• Following the inspection, the trust shared additional information of concern with us regarding the structural integrity of some parts of the St Helier campus. Concerns were identified regarding the external render of B and C block and the fact that large sections of render had become loose over time posing a potential risk of falling debris to people passing beneath. The trust had commissioned a range of structural assessments to determine the extent of the issue and to determine immediate remedial actions including the fencing off of certain areas of the estate. We have asked the trust to provide the commission with the necessary assurances and have shared the information with a range of partner regulatory bodies so as to ensure sufficient focus is given to the concerns identified. At the time of publication of this report, we are continuing to monitor the situation and will consider any appropriate regulatory action as we consider necessary. 
  • The hospital had a mandatory training programme, however in most instances the completion rate was low. Staff spoke of pressures of work, particularly low staffing numbers that prevented them from attending training days.
  • Staff accessed the service’s clinical guidelines on the Trust’s intranet but were not always reviewed and updated. The service contributed to national audits and undertook local audits.


  • National audits that the trust took part in indicated that they adhered to best practice standards as well as or better than the England average, however there was a limited range of evidence for local audits.
  • There was a lack of agreed guidelines specific to the critical care unit and multidisciplinary working was not well embedded.
  • The hospital took part in national audits in the maternity service but we saw trust wide and not unit-specific data. The use of merged data from both maternity units was unhelpful in terms of monitoring unit performance, because of the difference between the two units in terms of size, culture, activity, staffing and demographics.
  • Pain scores were not routinely recorded and patients were not always administered timely pain relief. There was inconsistency in the pain scoring tools staff used to assess patients whilst in the ED.
  • Staff we spoke with were clear about their responsibilities in obtaining consent from people, however we saw no evidence of documentation of a ‘best interest’ decision making process for patients who did not have capacity to consent in some areas.
  • We found staff appraisal completion rates were low.
  • There was a lack of clarity amongst some staff with regard to how the Deprivation of Liberty Safeguards should be used.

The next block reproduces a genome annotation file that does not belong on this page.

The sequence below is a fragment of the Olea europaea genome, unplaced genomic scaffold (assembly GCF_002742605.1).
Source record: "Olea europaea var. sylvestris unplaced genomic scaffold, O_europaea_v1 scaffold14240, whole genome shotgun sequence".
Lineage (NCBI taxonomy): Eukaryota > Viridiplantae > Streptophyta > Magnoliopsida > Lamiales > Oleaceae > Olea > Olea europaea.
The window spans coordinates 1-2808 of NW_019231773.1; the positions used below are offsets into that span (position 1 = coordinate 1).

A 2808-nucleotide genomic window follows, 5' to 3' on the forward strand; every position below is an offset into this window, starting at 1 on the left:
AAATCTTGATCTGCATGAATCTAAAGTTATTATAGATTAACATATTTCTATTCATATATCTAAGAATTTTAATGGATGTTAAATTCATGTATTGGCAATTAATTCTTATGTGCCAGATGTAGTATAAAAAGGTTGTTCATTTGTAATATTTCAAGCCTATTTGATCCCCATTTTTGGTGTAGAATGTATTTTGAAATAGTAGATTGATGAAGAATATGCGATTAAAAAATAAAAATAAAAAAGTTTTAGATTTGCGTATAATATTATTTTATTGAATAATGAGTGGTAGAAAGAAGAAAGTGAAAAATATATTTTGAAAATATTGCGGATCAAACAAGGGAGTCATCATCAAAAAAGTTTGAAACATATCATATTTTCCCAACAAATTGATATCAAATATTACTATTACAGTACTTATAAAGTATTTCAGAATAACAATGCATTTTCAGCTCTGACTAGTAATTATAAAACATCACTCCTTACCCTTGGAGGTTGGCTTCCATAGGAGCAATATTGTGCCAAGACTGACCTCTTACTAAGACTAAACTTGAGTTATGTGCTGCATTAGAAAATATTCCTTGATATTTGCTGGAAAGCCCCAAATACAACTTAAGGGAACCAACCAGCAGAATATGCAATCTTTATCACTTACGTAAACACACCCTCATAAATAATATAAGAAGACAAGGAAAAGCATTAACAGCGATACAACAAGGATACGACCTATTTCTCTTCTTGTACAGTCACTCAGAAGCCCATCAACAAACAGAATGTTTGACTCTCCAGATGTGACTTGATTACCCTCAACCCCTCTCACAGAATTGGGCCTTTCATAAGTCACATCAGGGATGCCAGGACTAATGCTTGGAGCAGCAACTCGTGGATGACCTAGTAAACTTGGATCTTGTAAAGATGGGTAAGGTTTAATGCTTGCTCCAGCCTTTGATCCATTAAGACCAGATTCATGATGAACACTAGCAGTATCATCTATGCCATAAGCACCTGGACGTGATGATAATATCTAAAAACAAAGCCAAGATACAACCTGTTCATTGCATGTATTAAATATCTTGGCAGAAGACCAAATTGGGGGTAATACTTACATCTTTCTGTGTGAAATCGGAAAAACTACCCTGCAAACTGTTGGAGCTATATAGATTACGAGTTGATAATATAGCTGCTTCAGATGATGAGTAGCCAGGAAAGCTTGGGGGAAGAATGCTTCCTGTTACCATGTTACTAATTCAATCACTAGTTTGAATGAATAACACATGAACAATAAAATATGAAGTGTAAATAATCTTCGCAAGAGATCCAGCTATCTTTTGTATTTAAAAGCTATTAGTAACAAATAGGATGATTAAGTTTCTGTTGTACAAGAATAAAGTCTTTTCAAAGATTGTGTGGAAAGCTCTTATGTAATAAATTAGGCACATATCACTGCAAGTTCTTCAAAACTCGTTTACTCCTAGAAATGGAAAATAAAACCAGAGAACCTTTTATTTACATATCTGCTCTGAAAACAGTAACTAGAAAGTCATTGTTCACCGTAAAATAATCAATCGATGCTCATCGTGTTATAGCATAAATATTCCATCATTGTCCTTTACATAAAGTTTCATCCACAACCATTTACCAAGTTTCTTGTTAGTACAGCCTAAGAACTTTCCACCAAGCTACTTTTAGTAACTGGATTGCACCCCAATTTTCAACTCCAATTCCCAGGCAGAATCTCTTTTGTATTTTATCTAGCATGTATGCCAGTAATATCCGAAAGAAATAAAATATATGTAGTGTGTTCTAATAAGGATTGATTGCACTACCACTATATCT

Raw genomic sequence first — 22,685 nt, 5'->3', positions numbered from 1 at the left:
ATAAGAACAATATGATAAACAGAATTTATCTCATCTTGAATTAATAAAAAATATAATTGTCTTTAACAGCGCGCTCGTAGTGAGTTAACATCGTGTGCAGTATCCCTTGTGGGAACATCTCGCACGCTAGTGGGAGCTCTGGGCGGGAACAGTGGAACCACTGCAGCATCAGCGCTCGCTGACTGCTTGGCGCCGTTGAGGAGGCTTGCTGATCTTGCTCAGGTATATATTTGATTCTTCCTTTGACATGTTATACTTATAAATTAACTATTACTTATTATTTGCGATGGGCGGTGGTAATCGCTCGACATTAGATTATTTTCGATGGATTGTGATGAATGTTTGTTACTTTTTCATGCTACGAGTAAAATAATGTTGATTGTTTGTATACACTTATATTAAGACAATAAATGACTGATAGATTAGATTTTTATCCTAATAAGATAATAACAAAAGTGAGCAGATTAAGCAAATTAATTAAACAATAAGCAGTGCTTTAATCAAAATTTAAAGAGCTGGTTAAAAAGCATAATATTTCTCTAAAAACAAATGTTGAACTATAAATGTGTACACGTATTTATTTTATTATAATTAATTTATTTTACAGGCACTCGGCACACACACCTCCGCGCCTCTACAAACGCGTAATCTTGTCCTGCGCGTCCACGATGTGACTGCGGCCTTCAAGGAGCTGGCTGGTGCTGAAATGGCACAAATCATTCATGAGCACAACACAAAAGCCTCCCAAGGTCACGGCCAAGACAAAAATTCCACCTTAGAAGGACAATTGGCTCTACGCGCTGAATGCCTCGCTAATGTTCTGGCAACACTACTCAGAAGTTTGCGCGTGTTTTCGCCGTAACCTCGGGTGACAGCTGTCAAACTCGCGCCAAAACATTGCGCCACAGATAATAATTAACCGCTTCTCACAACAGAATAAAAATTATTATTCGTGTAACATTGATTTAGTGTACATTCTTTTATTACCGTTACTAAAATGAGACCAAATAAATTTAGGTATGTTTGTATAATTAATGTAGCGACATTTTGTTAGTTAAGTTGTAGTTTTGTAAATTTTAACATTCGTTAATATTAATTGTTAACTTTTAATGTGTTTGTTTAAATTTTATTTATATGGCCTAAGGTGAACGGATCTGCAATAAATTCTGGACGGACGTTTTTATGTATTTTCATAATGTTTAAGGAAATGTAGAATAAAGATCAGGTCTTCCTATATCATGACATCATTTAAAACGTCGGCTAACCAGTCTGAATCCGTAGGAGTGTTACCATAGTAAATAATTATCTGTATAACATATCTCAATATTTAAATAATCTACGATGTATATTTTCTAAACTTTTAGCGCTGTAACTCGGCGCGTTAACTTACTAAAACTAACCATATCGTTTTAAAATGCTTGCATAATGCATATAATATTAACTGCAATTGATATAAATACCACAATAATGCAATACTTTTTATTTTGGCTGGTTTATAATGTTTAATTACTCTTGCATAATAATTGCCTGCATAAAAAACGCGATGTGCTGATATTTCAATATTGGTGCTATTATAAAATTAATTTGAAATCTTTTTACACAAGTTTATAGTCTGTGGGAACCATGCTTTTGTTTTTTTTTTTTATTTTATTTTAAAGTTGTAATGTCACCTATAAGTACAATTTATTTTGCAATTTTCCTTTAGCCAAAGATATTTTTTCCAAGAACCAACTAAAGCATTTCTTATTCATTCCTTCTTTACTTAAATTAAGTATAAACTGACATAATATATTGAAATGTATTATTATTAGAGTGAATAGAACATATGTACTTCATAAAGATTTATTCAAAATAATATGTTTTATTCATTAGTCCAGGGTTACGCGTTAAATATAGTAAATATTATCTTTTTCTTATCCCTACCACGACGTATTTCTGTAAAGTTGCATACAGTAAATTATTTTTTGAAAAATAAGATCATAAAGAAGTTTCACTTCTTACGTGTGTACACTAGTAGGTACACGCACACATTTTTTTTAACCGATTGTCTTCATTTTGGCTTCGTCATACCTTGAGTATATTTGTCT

• Staff treated patients with compassion, dignity and respect. Interactions between staff and patients were professional kind and friendly. Patients were positive about the care and treatment they received.
  • Whilst Family and Friend Test feedback was positive, the response rate was notably low.
  • In critical care, patients were not always given the opportunity to be involved in their care.
  • In most cases, staff involved patients, their carers and family members in decisions about their care.
  • Bereaved mothers were sensitively supported by staff in maternity.


  • The ED consistently performed at a rate better than the England average in meeting national standard of a doctor seeing 95% of patients within four hours of their arrival for the 12 month period November 2014 to October 2015.
  • Patient information and advice leaflets were only available in English.
  • Patients living with a learning disability were ‘flagged’ on the records system. However the department did not use a system for identifying patients living with dementia and there were no care arrangements for meeting their specific needs.
  • In surgery, the trust had fallen below the standard for the referral to treatment times (RTT).
  • Flow through the maternity wards was poorly organised, and women were not always in the most appropriate wards.
  • In outpatients, there was limited audit of patient waiting times for clinics.
  • Staff were aware of the complaints policy and told us how most complaints and concerns were resolved locally.
  • There was inconsistent feedback and learning from and complaints.


  • Many staff had worked in the departments for many years. However, some were unaware of the trust’s vision of ‘Put the Patient First’.
  • Governance arrangements in the medical directorate were adequate, and staff commented on very good multidisciplinary teamwork; collaborative care and line management support although a number of staff commented on the disjointed cross site working.
  • Positive comments were received from many staff regarding the new senior management.
  • The hospital had a number of innovative projects underway, including those relating to patients living with dementia.
  • Risks for the service had been identified in various governance meetings and from a series of incidents but there lacked cohesiveness and a trust board understanding of how to address these issues in a timely manner.
  • In critical care, the leadership team had struggled to achieve good team dynamics because of behavioural issues from certain staff members and have not been successful in their attempts to manage this. The service had been unable to agree a strategy and an external advisor had been appointed by the trust to assist the critical care workforce in achieving this. The culture on the unit was very hierarchical and challenges were not always welcome.
  • In maternity, risks for the service were poorly identified and not managed in a timely way. There was little challenge in governance meetings. The culture was hierarchical and did not involve staff in developing systems. There was a lack of strong leadership or vision and there was not an effective communication route from ward to board.
  • In renal, the service was well led with a clear vision and strategy and effective governance and risk management processes. Managers in the service were aware of shortfalls and took steps to addressed them. Staff spoke positively of the leaders and culture within the service.